When it comes to financing your new home, one of the most important (and often sleep-ruining) decisions you will have to make is whether you should go with a 15-year or a 30-year mortgage. What makes the decision so agonizing is knowing that both forms of mortgage come with significant pros and significant cons. And while only you can make the ultimate decision that makes you comfortable, it pays to know these pros and cons well before you decide. And, hopefully, get some good sleep.

Advantages of a 15-year Mortgage

The most obvious advantage to a 15-year mortgage is that you will pay it off in half the time. And there’s nothing like outright owning the place you live. Another distinct advantage, if you qualify for a 15-year plan, is that interest rates for 15-year mortgages are generally lower than for 30-year mortgages. This, of course can save you a lot of money in interest that otherwise would give you less equity in your home.

Disadvantages of a 15-year Mortgage

If those two advantages seem fantastic (and they are, really) consider that while interest rates are lower with 15-year loans, monthly payments are often considerably higher than for 30-year mortgages. Whereas you might pay $1,000 a month on a 30-year mortgage, you could feasibly be paying $1,300 a month on a 15-year loan. And while that extra $300 might not seem like much, remember that every month for a year spells $3,600. Depending on how tight your budget is, that extra money could come around to haunt you. Also, rates are generally fixed, meaning that you can’t take advantage of lower-interest deals without a costly refinancing.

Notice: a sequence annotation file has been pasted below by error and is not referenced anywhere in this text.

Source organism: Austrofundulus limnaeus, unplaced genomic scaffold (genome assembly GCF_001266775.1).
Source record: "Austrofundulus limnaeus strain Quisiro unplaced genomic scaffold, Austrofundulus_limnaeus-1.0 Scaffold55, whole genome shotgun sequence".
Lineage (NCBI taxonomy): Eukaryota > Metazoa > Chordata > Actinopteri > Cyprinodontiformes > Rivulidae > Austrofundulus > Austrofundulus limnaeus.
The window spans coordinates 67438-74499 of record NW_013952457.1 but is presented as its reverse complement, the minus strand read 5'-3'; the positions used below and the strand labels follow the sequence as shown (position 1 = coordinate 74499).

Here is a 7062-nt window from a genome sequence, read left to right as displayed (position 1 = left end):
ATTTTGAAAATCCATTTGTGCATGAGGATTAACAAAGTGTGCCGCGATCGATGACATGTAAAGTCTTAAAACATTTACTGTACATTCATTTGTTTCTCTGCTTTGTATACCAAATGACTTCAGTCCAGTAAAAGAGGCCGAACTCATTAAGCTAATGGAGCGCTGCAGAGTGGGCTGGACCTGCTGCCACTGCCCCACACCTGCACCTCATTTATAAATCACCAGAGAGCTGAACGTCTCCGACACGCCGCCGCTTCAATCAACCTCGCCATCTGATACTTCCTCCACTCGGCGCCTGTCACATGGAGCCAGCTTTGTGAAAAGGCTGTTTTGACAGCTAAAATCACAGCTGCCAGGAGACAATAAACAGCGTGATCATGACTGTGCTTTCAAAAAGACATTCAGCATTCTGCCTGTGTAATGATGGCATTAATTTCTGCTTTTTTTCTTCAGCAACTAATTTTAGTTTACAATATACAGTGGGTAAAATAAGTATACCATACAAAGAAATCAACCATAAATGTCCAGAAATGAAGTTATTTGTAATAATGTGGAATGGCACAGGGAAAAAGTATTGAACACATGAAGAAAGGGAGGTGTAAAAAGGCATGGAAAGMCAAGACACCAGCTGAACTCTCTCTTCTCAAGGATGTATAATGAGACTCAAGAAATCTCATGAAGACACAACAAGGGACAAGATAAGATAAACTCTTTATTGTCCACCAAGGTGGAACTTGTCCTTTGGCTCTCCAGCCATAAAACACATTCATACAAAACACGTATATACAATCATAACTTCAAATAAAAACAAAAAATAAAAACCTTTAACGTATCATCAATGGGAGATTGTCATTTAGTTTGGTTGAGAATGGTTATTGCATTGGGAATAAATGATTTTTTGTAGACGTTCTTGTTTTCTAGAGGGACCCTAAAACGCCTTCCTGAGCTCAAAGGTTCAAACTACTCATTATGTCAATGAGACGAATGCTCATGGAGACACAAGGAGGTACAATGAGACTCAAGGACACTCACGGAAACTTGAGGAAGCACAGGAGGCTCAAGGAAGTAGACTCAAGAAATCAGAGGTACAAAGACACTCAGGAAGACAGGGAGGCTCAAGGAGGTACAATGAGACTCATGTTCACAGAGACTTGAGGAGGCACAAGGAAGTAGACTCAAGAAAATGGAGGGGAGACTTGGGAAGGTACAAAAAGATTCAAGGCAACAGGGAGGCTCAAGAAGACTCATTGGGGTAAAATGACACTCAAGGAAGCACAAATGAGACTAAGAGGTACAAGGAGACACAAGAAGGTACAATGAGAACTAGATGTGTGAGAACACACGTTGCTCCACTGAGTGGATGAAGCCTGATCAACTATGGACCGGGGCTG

Advantages of a 30-year Mortgage

The largest advantage of a 30-year mortgage lies in its lower monthly payments. Maybe you could afford the 15-year mortgage’s monthly payments, but a 30-year plan’s lower payments can allow you to save your money and even give you the option of sending in higher payments to knock down the principle. Or use your savings to take a vacation or build an education fund for the kids.

Disadvantages of a 30-year Mortgage

The obvious big drawback for a 30-year mortgage is that it takes 30 years to pay it off. If you have small children, they’ll be at or close to the age when they can run for president (35) by the time you make your last payment. Psychologically, the idea of being in a 30-year contract scares some people, who will feel stuck. And higher interest payments over a long time can mean that you end up paying three or more times what the list price was when you bought your home three decades before.

Ultimately, discipline and a good, hard look at what you’re financially capable of should make the final decision for you when considering what term you want your mortgage to be. Posted by Richard Soto on


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